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Naked News: Facebook Divorces, Risky Love, and Sex Addicts

Tue, Feb 23, 2010

News

photo by benstein

Read the rest of this post on SUNfiltered

 

3 Responses to “Naked News: Facebook Divorces, Risky Love, and Sex Addicts”

  1. Aimee Says:

    “Australia’s Federal Opposition Leader Tony Abbott has described sex as “one of life’s great pleasures,” but says it is often difficult to find the time for intercourse on the campaign trail. Remind us again why we don’t all live there?”

    Ladies, not that I disagree with your point that Australia is pretty awesome and that anyone would be lucky to live here, but I don’t know how much you know about Tony Abbott’s other recent quotations. He got in a bit of trouble recently by saying that in his opinion girls should remain virgins until marriage and give their husband that great “gift” (he didn’t mention boys, so I can only assume they are free to sleep with each other until they tie the knot with a nice pure young lady). To be fair, he was asked for his personal opinion, not a political policy, and I believe he had his teenage daughters in mind at the time, so he probably didn’t deserve the scrutiny he got for that comment – but just saying, with that and his anti-abortion stance, he is certainly not the poster-boy of sex positive politicians!

    Also he did a photo-op wearing very tight speedoes at the beach, which was something nobody wanted to see.

  2. Madamoiselle L Says:

    RE; “Sex Addiction”

    I agree that in most cases “someone diagnosed with sex addiction or having hypersexuality is anyone having more sex than the therapist is having.”

    Here’s the supposed symptoms:

    To be diagnosed with the disorder, a patient would have to chronically experience four of the following five situations:

    1)spending a “great deal of time” consumed by sexual fantasies and urges; (What is “a great deal of time?” Somewhere someone having sex more than 14 hours a week was “disordered” obviously THIS therapist has sex 2 hours a week or less. “Fantasies and Urges” A lot of people think about sex a good deal of their waking hours. Does this count?)

    2) using sexual behaviour to deal with stressful life events (or anxiety, depression, boredom or irritability); (Who DOESN’T do this? Especially if you are partnered. Sex is a great tension defuser. It also CAN help alleviate depression and irritability. If the sex is consensual, WHY is this behavior disordered?)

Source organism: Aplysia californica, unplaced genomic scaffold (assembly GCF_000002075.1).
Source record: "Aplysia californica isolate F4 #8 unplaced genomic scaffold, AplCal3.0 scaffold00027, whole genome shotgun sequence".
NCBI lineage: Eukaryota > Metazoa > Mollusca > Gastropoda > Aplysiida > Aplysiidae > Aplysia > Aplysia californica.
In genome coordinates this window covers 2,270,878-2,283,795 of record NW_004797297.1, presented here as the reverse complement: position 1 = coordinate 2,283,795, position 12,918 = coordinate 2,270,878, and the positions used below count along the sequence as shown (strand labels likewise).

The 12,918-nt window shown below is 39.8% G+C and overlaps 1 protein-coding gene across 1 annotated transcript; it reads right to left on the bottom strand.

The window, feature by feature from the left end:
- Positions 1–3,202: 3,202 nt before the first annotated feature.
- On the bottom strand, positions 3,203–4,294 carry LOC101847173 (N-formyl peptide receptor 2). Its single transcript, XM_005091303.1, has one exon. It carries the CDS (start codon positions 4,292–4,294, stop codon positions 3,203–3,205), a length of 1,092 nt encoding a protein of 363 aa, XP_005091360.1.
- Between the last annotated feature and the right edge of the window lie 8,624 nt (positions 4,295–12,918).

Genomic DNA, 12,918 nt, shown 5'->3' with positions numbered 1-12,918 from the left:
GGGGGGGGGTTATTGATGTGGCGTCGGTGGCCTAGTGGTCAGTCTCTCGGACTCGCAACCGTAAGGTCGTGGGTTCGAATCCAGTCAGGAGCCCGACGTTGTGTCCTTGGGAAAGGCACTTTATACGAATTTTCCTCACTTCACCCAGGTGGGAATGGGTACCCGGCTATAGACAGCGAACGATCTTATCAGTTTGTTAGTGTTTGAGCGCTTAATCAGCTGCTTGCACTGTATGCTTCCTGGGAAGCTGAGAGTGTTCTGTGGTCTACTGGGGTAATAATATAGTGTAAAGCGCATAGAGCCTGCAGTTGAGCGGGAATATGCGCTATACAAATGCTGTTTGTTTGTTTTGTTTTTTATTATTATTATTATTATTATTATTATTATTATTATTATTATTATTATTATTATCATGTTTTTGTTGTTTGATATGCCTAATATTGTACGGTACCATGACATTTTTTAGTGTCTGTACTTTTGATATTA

3)disregarding the “physical and emotional harm” to those involved (Depends on what one sees as “physical and emotional harm.” Being turned down, even by your partner can be considered “emotional harm” but we still TRY, don’t we? Hell, I pulled a back muscle last Friday, executing a rather amusing move while restrained, does THAT count? (Physical harm?) My Man fell out of the bed not long ago, and injured himself, we didn’t stop. (We laughed.) Every woman, even if she is using a good form of birth control risks pregnancy and possibly death. Is THAT enough of a risk “physical harm?”

    4) “Trying to curb the behavior.” What if one IS doing all this and not giving a damn to “curb the behavior?” What if one is having the time of his or her life? And the risks are perceived as relatively low? What if these conditions exist in a monogamous relationship? Is it still considered “disordered?” Probably, if one is still getting more than one’s therapist is….

    5)As well, patients must have suffered distress and harm to their everyday life. (And if they haven’t, or the “distress” is minor? (Oh, you got a yeast infection? Or you felt bad because your partner said, “I don’t feel like it tonight.” and it put you in a bad mood until the next time.) Then it ISN’T “a disorder?”

    Looks like someone is trying to find yet an OTHER reason to prescribe expensive, and possibly dangerous prescription drugs for what some see as otherwise normal behavior.

    Either that, or rich, influential guys who “get caught” messing around want an excuse for cheating. One or the other, maybe both, is my guess. (That would get rich cheaters off the hook AND make money for pharmaceutical manufacturers. And make undersexed therapist feel better about their fate. Wow! What a Red Letter Day!)

    My Man and I have erupted into laughter lately every time Tiger Woods appears on TV. One of us yells, “It wasn’t his fault! IT’S A DISEASE!” then dribble onto the floor into a puddle of amusement. In fact, we’ve been blaming EVERYTHING that one or the other of us does “wrong” lately as a disease. I didn’t do the dishes the other day. “I can’t help it, it’s a disease.” He left his enormous work boots in the middle of the bedroom, and, in the dark, I nearly broke my toe on them, “It wasn’t my fault. It’s a disease.” It was also a “disease” when I threw said work boots out on the deck without ceremony.

    Really, do we need pharmaceuticals and expensive 30 day treatment centers for this, or is it just either human nature (for some) or for some, a serious lack of responsibility and not wanting be blamed when “caught” with someone other than one’s partner?

  3. emandlo Says:

    Aimee- we had no idea, so thanks for the heads up! We whole-heartedly withdraw our high-five for Abbott (having teen girls is no excuse for being sexist or anti-abortion for that matter… in fact, we would think it would be a very good reason to be pro-choice!), though we stand by our statement that Australia is an awesome place to live.


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